L.A. Co. gets cutting edge lie detector

LOS ANGELES Traditional lie detectors, or polygraphs, measure your breathing, your heart rate and even how much you sweat. But, this latest innovation is checking for lies exactly where they start: with the human voice. While nothing is foolproof, its inventors say this is about as close as it gets.

The movie "Blade Runner" is set in a futuristic Los Angeles, where detectives use computers and mathematical equations to measure emotional reactions. In the movie, it's part of a test to detect deception.

What was once science fiction has become the latest tool in law enforcement.

"Think of a polygraph as a black-and-white picture. This is a color picture," says Lynn Robbins, Voice Analysis Technologies.

Robbins is talking about Layered Voice Analysis, which goes far beyond the methods employed in traditional lie detector tests.

"This measures the frequency of the human voice, as somebody is speaking in real time ... using conversation. It doesn't matter what language they speak," says Robbins.

Robbins is the president of the Wisconsin-based company that is marketing the technology to law enforcement agencies around the world; including the Los Angeles County Sheriff's Department.

"Without this technology, the investigator may decide to drop that line of questioning and go another direction. Yet, this tool may say, 'Hey, you know what? There's some deception here. Maybe I need to do a little more probing over here,'" says Sgt. Brian Muller, Los Angeles County Sheriff's Department.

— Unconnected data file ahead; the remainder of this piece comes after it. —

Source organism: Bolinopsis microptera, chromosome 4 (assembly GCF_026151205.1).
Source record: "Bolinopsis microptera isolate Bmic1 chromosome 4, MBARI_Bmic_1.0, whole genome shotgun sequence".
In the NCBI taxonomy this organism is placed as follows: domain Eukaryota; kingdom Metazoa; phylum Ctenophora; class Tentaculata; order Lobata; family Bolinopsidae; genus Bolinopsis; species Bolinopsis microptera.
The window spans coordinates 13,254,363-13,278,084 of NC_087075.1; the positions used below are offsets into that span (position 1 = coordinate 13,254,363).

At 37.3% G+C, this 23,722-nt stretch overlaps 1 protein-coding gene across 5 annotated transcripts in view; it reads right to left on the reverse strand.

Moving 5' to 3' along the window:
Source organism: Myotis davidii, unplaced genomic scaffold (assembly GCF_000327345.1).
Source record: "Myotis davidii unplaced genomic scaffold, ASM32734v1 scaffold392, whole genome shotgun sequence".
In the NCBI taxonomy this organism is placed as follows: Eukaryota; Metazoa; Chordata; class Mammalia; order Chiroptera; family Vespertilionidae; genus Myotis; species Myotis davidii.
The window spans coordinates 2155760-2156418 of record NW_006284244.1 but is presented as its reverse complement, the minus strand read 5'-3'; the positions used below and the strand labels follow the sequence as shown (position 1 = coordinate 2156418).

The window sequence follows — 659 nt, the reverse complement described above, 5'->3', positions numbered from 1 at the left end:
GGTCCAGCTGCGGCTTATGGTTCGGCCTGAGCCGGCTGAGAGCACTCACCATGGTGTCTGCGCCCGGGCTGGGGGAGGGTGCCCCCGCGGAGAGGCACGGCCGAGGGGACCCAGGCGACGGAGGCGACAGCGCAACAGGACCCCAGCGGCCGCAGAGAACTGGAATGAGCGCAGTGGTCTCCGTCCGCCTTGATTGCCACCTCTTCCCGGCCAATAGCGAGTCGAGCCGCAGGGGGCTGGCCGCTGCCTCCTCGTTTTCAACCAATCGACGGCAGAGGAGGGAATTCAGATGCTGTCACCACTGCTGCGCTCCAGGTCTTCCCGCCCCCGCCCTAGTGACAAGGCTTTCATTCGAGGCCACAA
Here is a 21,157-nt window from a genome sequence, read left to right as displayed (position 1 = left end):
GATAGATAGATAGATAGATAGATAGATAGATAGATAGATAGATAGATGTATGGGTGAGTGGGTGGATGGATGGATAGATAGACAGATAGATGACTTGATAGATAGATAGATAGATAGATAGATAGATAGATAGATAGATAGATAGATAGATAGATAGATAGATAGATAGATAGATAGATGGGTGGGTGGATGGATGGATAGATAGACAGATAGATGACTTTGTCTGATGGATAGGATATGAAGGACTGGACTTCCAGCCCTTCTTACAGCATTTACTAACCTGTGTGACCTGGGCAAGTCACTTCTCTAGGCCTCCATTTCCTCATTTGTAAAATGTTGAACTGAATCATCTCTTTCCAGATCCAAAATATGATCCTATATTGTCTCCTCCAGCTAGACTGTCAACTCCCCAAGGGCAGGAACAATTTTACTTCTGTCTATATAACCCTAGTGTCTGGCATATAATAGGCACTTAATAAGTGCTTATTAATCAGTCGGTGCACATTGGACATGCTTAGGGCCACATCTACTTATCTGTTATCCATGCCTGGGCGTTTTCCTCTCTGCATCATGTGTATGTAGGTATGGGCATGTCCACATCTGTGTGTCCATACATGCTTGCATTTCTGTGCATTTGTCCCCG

Unlike a polygraph test, which measures stress levels, Layered Voice Analysis measures the frequencies in a person's voice; even those inaudible to the human ear.

"The way the frontal lobe of the brain communicates with the vocal chords of the human voice ... there's a wide spectrum that covers the entire human voice," says Robbins.

Eyewitness News Reporter Robert Holguin put the tool to the test. ABC7 used footage from one of the most infamous presidential speeches ever made: the moment former President Bill Clinton said, "I did not have sexual relations with that woman." Clinton was referring to allegations that he had a relationship with then-White House intern-turned-employee Monica Lewinsky.

"When you see a 'False Statement' with an 'S.O.S', you have something that his very wrong," says Robbins. Those two indicators popped up on the computer screen when Clinton's tape was played.

Even in real time, the machine caught Holguin's attempts at deception and honesty.

In clinical trials, Robbins says the technology has a 95 percent success rate. It is currently being used on a trial basis with the L.A. County Sheriff's Department's Crime Lab.

It's another option for interrogators and officers who say this technology could be used in conjunction with polygraphs.

Robbins says the software has applications outside of traditional law enforcement. Some European countries are using it at airports to screen for falsified passports and terror suspects.

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